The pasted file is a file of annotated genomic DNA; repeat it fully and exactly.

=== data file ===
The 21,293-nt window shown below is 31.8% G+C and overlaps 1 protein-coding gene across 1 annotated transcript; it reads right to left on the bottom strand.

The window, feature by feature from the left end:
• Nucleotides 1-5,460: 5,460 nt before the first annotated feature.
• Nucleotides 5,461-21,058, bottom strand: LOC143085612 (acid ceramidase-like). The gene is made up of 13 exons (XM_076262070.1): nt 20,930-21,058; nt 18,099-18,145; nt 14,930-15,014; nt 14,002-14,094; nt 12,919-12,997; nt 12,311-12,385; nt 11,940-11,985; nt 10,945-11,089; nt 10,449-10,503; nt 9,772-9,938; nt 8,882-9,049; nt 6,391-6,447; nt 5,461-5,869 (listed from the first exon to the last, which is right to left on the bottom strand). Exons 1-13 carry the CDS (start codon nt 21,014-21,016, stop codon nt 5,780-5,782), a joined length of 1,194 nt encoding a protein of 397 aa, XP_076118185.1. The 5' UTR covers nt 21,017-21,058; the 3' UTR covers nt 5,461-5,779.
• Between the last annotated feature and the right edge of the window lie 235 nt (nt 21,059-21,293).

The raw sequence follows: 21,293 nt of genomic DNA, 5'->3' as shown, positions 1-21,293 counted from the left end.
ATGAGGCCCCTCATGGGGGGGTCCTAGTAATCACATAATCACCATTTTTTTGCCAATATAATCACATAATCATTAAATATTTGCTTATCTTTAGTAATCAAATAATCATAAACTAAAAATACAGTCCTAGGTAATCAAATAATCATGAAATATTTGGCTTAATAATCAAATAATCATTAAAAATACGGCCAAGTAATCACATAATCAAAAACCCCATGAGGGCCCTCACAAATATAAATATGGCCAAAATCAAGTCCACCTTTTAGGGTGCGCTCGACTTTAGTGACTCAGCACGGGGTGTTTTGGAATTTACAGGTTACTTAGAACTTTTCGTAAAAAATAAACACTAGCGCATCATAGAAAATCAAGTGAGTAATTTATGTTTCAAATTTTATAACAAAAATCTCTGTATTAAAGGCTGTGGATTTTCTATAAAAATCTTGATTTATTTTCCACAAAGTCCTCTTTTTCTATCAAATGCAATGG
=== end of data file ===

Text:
The 21,293-nt window shown below is 31.8% G+C and overlaps 1 protein-coding gene across 1 annotated transcript; it reads right to left on the bottom strand.

The window, feature by feature from the left end:
• Nucleotides 1-5,460: 5,460 nt before the first annotated feature.
• Nucleotides 5,461-21,058, bottom strand: LOC143085612 (acid ceramidase-like). The gene is made up of 13 exons (XM_076262070.1): nt 20,930-21,058; nt 18,099-18,145; nt 14,930-15,014; nt 14,002-14,094; nt 12,919-12,997; nt 12,311-12,385; nt 11,940-11,985; nt 10,945-11,089; nt 10,449-10,503; nt 9,772-9,938; nt 8,882-9,049; nt 6,391-6,447; nt 5,461-5,869 (listed from the first exon to the last, which is right to left on the bottom strand). Exons 1-13 carry the CDS (start codon nt 21,014-21,016, stop codon nt 5,780-5,782), a joined length of 1,194 nt encoding a protein of 397 aa, XP_076118185.1. The 5' UTR covers nt 21,017-21,058; the 3' UTR covers nt 5,461-5,779.
• Between the last annotated feature and the right edge of the window lie 235 nt (nt 21,059-21,293).

The raw sequence follows: 21,293 nt of genomic DNA, 5'->3' as shown, positions 1-21,293 counted from the left end.
ATGAGGCCCCTCATGGGGGGGTCCTAGTAATCACATAATCACCATTTTTTTGCCAATATAATCACATAATCATTAAATATTTGCTTATCTTTAGTAATCAAATAATCATAAACTAAAAATACAGTCCTAGGTAATCAAATAATCATGAAATATTTGGCTTAATAATCAAATAATCATTAAAAATACGGCCAAGTAATCACATAATCAAAAACCCCATGAGGGCCCTCACAAATATAAATATGGCCAAAATCAAGTCCACCTTTTAGGGTGCGCTCGACTTTAGTGACTCAGCACGGGGTGTTTTGGAATTTACAGGTTACTTAGAACTTTTCGTAAAAAATAAACACTAGCGCATCATAGAAAATCAAGTGAGTAATTTATGTTTCAAATTTTATAACAAAAATCTCTGTATTAAAGGCTGTGGATTTTCTATAAAAATCTTGATTTATTTTCCACAAAGTCCTCTTTTTCTATCAAATGCAATGG